The Alice Behind Wonderland [NOOK Book]

Overview

On a summer's day in 1858, in a garden behind Christ Church College in Oxford, Charles Dodgson, a lecturer in mathematics, photographed six-year-old Alice Liddell, the daughter of the college dean, with a Thomas Ottewill Registered Double Folding camera, recently purchased in London.
Simon Winchester deftly uses the resulting image--as unsettling as it is famous, and the subject of bottomless speculation--as the vehicle for a brief excursion behind the lens, a focal point on the...
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The Alice Behind Wonderland

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Overview

On a summer's day in 1858, in a garden behind Christ Church College in Oxford, Charles Dodgson, a lecturer in mathematics, photographed six-year-old Alice Liddell, the daughter of the college dean, with a Thomas Ottewill Registered Double Folding camera, recently purchased in London.
Simon Winchester deftly uses the resulting image--as unsettling as it is famous, and the subject of bottomless speculation--as the vehicle for a brief excursion behind the lens, a focal point on the origins of a classic work of English literature. Dodgson's love of photography framed his view of the world, and was partly responsible for transforming a shy and half-deaf mathematician into one of the world's best-loved observers of childhood. Little wonder that there is more to "Alice Liddell as the Beggar Maid" than meets the eye. Using Dodgson's published writings, private diaries, and of course his photographic portraits, Winchester gently exposes the development of Lewis Carroll and the making of his Alice.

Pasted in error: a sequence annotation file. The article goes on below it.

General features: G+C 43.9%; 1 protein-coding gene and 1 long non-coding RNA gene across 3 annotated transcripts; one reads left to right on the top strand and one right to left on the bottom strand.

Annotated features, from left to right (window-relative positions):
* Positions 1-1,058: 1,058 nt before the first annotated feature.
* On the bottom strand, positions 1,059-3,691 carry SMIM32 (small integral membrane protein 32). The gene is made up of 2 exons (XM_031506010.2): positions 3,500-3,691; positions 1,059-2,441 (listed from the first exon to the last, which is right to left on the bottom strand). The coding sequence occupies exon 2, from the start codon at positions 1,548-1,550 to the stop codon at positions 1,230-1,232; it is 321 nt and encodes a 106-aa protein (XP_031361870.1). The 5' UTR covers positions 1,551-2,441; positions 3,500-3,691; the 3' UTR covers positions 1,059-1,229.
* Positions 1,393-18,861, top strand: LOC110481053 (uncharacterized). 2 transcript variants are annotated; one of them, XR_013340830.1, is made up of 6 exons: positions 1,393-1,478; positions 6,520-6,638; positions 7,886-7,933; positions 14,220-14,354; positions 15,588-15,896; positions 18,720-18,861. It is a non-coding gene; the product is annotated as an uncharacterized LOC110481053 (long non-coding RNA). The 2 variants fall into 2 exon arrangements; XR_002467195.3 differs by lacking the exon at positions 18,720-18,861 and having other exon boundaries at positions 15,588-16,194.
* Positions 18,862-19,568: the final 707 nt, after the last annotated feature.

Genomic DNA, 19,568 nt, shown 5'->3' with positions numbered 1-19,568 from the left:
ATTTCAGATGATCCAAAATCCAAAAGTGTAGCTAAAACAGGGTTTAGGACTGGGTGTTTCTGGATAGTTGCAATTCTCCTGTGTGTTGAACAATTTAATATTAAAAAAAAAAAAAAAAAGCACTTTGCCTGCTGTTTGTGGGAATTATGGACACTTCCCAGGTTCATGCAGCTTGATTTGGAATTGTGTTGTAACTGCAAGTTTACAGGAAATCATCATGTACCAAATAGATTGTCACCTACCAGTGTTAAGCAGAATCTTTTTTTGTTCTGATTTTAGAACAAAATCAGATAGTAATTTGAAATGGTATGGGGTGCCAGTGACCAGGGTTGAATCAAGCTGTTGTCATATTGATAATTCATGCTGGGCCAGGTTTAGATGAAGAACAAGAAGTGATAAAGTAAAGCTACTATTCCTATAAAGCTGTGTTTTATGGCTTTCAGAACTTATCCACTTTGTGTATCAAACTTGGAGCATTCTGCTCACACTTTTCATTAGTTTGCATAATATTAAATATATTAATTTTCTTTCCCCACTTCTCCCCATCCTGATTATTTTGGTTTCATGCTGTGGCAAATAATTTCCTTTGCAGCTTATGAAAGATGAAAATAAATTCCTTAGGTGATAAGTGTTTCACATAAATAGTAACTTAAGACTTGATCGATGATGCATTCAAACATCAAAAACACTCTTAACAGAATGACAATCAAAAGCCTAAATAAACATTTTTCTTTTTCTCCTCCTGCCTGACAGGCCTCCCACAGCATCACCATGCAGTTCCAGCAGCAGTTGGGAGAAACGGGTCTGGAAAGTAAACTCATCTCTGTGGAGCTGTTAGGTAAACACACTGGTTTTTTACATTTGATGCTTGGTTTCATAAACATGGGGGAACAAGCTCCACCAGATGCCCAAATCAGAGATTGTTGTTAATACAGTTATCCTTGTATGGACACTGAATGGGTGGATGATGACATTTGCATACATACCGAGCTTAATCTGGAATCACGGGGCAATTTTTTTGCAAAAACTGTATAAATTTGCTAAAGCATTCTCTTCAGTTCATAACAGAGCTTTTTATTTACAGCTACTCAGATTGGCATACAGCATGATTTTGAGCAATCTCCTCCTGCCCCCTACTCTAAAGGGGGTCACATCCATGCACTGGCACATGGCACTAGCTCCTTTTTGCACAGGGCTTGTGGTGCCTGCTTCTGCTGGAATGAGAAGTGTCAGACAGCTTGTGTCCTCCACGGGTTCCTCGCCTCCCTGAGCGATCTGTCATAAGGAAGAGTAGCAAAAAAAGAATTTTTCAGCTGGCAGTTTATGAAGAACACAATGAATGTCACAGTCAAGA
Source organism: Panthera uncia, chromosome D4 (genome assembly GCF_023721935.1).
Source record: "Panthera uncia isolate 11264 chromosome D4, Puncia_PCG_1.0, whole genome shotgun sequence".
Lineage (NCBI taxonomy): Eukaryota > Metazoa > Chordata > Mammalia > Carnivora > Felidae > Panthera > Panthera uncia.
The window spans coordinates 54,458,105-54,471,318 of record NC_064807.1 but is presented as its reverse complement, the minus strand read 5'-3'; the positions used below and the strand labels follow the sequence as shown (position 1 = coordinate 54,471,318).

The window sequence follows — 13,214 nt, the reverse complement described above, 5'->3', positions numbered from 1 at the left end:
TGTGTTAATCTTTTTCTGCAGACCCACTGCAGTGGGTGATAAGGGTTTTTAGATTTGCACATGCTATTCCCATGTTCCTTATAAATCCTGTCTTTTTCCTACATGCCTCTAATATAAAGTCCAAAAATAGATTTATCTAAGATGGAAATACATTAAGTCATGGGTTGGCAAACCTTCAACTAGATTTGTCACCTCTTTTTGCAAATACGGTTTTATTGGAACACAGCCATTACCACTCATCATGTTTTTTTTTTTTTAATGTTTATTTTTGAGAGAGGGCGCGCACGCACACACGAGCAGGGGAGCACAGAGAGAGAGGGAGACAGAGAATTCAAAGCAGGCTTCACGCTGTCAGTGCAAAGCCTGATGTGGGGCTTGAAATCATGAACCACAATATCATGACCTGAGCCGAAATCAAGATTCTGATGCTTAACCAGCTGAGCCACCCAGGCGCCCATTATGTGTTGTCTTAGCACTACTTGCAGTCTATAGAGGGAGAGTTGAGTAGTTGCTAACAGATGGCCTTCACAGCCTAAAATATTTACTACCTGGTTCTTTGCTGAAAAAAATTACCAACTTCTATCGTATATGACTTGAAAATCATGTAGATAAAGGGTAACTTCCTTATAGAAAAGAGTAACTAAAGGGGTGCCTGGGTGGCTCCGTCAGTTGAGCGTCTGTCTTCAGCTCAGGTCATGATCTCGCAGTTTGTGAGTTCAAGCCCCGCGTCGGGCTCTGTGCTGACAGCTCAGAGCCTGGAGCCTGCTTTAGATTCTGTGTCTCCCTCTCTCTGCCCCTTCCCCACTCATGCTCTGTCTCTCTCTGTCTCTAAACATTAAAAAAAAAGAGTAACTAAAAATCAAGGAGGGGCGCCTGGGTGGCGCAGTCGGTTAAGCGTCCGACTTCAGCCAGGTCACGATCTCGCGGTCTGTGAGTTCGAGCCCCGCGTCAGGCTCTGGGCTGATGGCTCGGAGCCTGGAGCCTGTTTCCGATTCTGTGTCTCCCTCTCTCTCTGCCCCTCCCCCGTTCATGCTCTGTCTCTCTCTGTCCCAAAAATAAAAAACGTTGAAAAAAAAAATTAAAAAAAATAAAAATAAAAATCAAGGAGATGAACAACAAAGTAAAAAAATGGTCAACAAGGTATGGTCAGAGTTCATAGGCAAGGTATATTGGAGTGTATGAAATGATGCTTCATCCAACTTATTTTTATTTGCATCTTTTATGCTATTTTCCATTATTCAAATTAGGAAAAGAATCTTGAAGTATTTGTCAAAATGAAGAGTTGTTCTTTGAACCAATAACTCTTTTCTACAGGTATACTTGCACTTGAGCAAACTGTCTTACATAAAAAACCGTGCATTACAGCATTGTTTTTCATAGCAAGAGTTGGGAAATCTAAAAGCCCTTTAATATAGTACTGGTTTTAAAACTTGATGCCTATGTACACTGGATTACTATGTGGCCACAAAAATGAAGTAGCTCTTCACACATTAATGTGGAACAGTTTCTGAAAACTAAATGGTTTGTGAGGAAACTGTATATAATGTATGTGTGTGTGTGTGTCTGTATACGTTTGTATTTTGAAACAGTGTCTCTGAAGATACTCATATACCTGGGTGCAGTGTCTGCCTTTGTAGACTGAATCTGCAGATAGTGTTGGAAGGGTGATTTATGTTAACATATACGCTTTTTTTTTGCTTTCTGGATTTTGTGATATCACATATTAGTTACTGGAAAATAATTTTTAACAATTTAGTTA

Acclaim for Simon Winchester
"An exceptionally engaging guide at home everywhere, ready for anything, full of gusto and seemingly omnivorous curiosity."
--Pico Iyer, The New York Times Book Review
"A master at telling a complex story compellingly and lucidly."
--USA Today
"Extraordinarily graceful."
--Time
"Winchester is an exquisite writer and a deft anecdoteur."
--Christopher Buckley
"A lyrical writer and an indefatigable researcher."
--Newsweek
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  • The Alice Behind Wonderland
    The Alice Behind Wonderland  

Editorial Reviews

From Barnes & Noble

The girl peering at us from the photograph on this book's cover is curiously timeless, perhaps doubly so because many of us recognize that she is little Alice Liddell, the fetchingly inspiration for Lewis Carroll's Alice in Wonderland. Taken in 1858, this "Beggar Maid" picture serves as the springboard in this new book by polymath Simon Winchester (Atlantic; The Map That Changed the World). The Alice Behind Wonderland shows that looking through a lens enabled Carroll (a.k.a. Reverend Charles Dodgson) to approach a universe that the shy, half-deaf mathematician might have otherwise found deeply forbidding. Reading Winchester's warm, unpretentious narrative, one can imagine Lewis Carroll himself entering the portals of Alice's world through the photograph that he took on that warm summer day.